STRTOD(3) BSD Library Functions Manual STRTOD(3)NAME
strtod, strtof, strtold — convert ASCII string to floating point
Standard C Library (libc, -lc)
strtod(const char * restrict nptr, char ** restrict endptr);
strtof(const char * restrict nptr, char ** restrict endptr);
strtold(const char * restrict nptr, char ** restrict endptr);
These conversion functions convert the initial portion of the string
pointed to by nptr to double, float, and long double representation,
The expected form of the string is an optional plus (``+'') or minus sign
(``-'') followed by either:
· a decimal significand consisting of a sequence of decimal digits
optionally containing a decimal-point character, or
· a hexadecimal significand consisting of a ``0X'' or ``0x'' followed
by a sequence of hexadecimal digits optionally containing a decimal-
In both cases, the significand may be optionally followed by an exponent.
An exponent consists of an ``E'' or ``e'' (for decimal constants) or a
``P'' or ``p'' (for hexadecimal constants), followed by an optional plus
or minus sign, followed by a sequence of decimal digits. For decimal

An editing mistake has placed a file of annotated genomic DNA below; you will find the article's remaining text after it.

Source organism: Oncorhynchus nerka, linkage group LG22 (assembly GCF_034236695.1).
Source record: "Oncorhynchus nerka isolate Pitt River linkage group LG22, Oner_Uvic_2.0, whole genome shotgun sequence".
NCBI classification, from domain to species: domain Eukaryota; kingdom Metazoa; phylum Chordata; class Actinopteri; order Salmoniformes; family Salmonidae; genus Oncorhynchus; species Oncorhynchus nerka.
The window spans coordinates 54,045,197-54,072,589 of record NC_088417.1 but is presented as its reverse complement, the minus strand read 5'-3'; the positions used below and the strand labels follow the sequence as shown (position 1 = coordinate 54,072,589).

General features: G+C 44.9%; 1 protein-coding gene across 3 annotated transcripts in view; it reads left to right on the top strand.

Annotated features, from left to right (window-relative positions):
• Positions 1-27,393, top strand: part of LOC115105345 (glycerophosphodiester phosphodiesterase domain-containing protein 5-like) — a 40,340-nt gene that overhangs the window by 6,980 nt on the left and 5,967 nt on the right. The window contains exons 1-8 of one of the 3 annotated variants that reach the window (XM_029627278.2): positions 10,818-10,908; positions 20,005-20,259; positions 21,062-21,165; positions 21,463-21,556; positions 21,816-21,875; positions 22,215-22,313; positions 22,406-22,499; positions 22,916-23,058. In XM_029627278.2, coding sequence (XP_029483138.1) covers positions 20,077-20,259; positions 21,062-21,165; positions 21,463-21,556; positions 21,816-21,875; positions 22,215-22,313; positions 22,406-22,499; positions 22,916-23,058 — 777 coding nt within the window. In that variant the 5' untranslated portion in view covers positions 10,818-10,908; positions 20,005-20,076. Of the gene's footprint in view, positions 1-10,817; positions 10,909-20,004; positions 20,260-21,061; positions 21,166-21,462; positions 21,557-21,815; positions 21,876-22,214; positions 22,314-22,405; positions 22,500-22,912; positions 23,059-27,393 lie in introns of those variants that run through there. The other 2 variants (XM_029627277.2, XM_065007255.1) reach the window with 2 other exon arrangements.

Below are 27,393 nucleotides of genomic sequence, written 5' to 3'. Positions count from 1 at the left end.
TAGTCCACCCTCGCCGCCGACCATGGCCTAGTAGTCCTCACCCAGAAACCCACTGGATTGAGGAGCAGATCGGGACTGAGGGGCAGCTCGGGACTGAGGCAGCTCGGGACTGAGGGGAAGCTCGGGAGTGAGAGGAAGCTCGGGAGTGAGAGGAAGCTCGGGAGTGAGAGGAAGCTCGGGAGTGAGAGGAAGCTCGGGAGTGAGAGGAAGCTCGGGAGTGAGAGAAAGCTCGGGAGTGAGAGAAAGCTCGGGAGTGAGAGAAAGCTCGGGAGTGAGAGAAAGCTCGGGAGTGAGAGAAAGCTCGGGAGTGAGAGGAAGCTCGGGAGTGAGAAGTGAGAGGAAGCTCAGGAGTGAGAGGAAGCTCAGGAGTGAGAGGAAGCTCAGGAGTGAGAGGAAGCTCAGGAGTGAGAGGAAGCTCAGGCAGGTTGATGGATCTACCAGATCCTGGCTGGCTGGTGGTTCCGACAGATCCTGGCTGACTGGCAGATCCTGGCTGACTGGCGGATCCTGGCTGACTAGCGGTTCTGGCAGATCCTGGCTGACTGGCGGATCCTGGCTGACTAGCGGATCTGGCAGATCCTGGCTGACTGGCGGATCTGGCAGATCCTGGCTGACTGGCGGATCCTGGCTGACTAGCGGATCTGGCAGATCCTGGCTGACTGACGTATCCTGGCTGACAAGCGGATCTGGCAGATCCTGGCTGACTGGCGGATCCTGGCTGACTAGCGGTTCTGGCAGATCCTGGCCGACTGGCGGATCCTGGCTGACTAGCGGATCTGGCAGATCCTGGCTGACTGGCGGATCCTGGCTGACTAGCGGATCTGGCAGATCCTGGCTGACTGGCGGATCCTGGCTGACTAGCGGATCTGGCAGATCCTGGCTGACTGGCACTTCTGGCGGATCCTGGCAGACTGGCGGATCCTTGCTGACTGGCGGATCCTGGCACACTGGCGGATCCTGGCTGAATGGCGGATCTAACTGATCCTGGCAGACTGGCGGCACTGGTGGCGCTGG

constants, the exponent indicates the power of 10 by which the signifi‐
cand should be scaled. For hexadecimal constants, the scaling is instead
done by powers of 2.
Alternatively, if the portion of the string following the optional plus
or minus sign begins with “INFINITY” or “NAN”, ignoring case, it is
interpreted as an infinity or a quiet NaN, respectively. The syntax
“NAN(s)”, where s is an alphanumeric string, produces the same value as
the call nan("s") (respectively, nanf("s") and nanl("s").)
In any of the above cases, leading white-space characters in the string
(as defined by the isspace(3) function) are skipped. The decimal point
character is defined in the program's locale (category LC_NUMERIC).
The strtod(), strtof(), and strtold() functions return the converted
value, if any.
If endptr is not NULL, a pointer to the character after the last charac‐
ter used in the conversion is stored in the location referenced by
If no conversion is performed, zero is returned and the value of nptr is
stored in the location referenced by endptr.
If the correct value would cause overflow, plus or minus HUGE_VAL,
HUGE_VALF, or HUGE_VALL is returned (according to the sign and type of
the return value), and ERANGE is stored in errno. If the correct value
would cause underflow, zero is returned and ERANGE is stored in errno.
[ERANGE] Overflow or underflow occurred.
SEE ALSOatof(3), atoi(3), atol(3), nan(3), strtol(3), strtoul(3), wcstod(3)STANDARDS
The strtod() function conforms to ISO/IEC 9899:1999 (“ISO C99”).
The author of this software is David M. Gay.
Copyright (c) 1998 by Lucent Technologies
All Rights Reserved
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